Presentation Authors: Brenton Winship*, Justin Raudabaugh, Giao Nguyen, Evan Carlos, Terry Yoshizumi, Michael Ferrandino, Glenn Preminger, Michael Lipkin, Durham, NC
Introduction: Follow-up imaging to confirm passage of distal ureteral stones represents a dilemma in the outpatient setting. We have previously published on the substantial radiation reduction, cost savings and clinical usefulness of abdominal digital tomosynthesis in the evaluation of renal and proximal ureteral stones relative to stone protocol non-contrast computed tomography (NCCT). The aim of this study is to report on our early clinical experience using pelvic digital tomosynthesis for the evaluation of distal ureteral stones as well as to describe the effective dose (ED) and organ specific doses (ODs) for this technique compared to NCCT.
Methods: A validated anthropomorphic phantom was placed supine on a digital GE Definium 8000 radiological scanner. A 0.18cc ion chamber was placed on the phantom surface in the center of the imaged field to measure skin entrance exposure during 6 pelvic DTs. Using these data, PCXMC 2.0 software was used to calculate ODs by Monte Carlo simulation and ED using International Commission on Radiological Protection publication 103. Prior work at this institution used a similar phantom to determine the ODs and ED for renal stone protocol NCCT. We have recently used Pelvic DT in our ambulatory clinic to evaluate patients with suspected distal ureteral stones or suggestive symptoms.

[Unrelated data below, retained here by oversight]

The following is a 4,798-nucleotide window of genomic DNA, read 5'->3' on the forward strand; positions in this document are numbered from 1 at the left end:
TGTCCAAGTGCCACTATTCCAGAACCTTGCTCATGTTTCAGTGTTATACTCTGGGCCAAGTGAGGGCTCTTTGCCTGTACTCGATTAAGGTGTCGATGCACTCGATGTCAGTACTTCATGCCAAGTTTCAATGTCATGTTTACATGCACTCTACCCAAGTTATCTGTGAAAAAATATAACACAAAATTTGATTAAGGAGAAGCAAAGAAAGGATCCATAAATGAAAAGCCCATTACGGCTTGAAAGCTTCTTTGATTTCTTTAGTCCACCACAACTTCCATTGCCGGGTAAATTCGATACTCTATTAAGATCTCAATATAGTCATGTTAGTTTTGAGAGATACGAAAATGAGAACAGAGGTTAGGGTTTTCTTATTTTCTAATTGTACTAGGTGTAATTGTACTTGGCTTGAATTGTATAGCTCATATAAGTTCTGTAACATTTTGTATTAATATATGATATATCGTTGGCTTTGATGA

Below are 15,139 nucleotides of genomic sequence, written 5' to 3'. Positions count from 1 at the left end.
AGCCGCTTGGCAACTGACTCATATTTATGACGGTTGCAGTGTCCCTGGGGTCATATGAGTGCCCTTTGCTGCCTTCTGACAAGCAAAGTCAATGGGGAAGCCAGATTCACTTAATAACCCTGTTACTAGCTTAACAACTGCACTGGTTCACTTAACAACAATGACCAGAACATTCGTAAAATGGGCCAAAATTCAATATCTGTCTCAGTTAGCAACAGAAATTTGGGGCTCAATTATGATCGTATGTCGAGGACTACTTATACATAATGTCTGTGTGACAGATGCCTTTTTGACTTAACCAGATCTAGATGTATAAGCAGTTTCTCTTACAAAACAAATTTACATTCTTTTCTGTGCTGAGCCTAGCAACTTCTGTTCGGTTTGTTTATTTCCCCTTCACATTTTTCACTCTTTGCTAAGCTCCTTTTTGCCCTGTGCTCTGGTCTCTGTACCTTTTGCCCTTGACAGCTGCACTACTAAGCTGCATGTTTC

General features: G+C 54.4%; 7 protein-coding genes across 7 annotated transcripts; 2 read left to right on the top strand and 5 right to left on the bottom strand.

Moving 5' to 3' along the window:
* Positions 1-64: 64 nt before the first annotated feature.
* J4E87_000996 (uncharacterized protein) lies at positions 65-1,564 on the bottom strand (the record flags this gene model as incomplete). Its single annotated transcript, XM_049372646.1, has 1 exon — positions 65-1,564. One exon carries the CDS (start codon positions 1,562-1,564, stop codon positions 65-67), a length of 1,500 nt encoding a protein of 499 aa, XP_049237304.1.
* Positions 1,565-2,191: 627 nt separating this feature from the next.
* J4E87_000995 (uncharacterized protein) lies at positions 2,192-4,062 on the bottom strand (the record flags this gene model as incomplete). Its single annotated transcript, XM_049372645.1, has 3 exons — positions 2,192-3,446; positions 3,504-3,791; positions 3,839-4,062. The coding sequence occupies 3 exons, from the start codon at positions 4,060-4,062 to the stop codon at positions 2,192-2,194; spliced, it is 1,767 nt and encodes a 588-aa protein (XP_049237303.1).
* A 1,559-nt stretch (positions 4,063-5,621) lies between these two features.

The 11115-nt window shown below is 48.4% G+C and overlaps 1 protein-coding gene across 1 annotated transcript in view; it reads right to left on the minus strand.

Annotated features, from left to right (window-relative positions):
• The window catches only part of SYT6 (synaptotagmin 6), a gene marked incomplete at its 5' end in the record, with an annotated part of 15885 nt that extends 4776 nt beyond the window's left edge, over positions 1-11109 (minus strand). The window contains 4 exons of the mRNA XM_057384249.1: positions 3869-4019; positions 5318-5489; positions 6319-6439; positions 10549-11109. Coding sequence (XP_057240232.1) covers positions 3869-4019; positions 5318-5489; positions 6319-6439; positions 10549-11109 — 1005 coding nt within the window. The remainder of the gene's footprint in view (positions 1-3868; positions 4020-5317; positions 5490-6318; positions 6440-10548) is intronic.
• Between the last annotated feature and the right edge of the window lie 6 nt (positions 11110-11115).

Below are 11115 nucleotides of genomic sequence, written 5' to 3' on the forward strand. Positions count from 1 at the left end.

Results: The ED for NCCT is significantly higher than pelvic DT (3.04 +/- 0.34mSv vs. 1.23+/- 0.65mSv, p=0.013). Mean ODs for pelvic DT are substantially lower compared with NCCT, especially to the testes (0.29 +/- 0.41mGy vs. 5.17 +/- 3.73mGy, respectively). Clinically, 14 patients had a distal ureteral stone identified on pelvic DT. Stone identification was confirmed in all by ureteroscopic visualization or CT. In 4 of these patients, the stone was not visible on plain KUB.
Conclusions: In our limited clinical experience, pelvic DT appears to be a useful imaging study for the evaluation of distal ureteral stones in an office setting. Pelvic DT exposes patients to less radiation than NCCT, especially to the radiosensitive gonads. Additionally, it provides cost savings relative to NCCT. Further study is required to compare the sensitivity and specificity of pelvic DT to NCCT for stone identification.